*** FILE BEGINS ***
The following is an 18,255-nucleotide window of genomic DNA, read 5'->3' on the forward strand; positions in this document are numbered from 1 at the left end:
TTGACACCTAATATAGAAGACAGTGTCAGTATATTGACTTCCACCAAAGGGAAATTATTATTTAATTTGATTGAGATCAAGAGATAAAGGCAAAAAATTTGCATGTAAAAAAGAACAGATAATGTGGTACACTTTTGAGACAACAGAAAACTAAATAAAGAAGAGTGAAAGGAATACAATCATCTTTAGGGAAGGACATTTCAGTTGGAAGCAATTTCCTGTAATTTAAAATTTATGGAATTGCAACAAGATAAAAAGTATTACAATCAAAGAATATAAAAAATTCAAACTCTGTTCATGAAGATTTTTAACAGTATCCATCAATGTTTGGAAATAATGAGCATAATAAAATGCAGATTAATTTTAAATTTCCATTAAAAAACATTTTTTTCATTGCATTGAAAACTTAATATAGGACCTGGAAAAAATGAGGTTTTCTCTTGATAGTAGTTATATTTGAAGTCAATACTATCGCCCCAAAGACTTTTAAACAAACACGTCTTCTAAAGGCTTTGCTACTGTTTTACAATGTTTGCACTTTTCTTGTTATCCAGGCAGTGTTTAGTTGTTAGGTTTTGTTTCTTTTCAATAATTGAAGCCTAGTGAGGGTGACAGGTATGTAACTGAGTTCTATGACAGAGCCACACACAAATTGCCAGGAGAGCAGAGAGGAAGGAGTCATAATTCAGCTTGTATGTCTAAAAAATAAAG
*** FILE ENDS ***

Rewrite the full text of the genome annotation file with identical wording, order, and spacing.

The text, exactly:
The following is an 18,255-nucleotide window of genomic DNA, read 5'->3' on the forward strand; positions in this document are numbered from 1 at the left end:
TTGACACCTAATATAGAAGACAGTGTCAGTATATTGACTTCCACCAAAGGGAAATTATTATTTAATTTGATTGAGATCAAGAGATAAAGGCAAAAAATTTGCATGTAAAAAAGAACAGATAATGTGGTACACTTTTGAGACAACAGAAAACTAAATAAAGAAGAGTGAAAGGAATACAATCATCTTTAGGGAAGGACATTTCAGTTGGAAGCAATTTCCTGTAATTTAAAATTTATGGAATTGCAACAAGATAAAAAGTATTACAATCAAAGAATATAAAAAATTCAAACTCTGTTCATGAAGATTTTTAACAGTATCCATCAATGTTTGGAAATAATGAGCATAATAAAATGCAGATTAATTTTAAATTTCCATTAAAAAACATTTTTTTCATTGCATTGAAAACTTAATATAGGACCTGGAAAAAATGAGGTTTTCTCTTGATAGTAGTTATATTTGAAGTCAATACTATCGCCCCAAAGACTTTTAAACAAACACGTCTTCTAAAGGCTTTGCTACTGTTTTACAATGTTTGCACTTTTCTTGTTATCCAGGCAGTGTTTAGTTGTTAGGTTTTGTTTCTTTTCAATAATTGAAGCCTAGTGAGGGTGACAGGTATGTAACTGAGTTCTATGACAGAGCCACACACAAATTGCCAGGAGAGCAGAGAGGAAGGAGTCATAATTCAGCTTGTATGTCTAAAAAATAAAG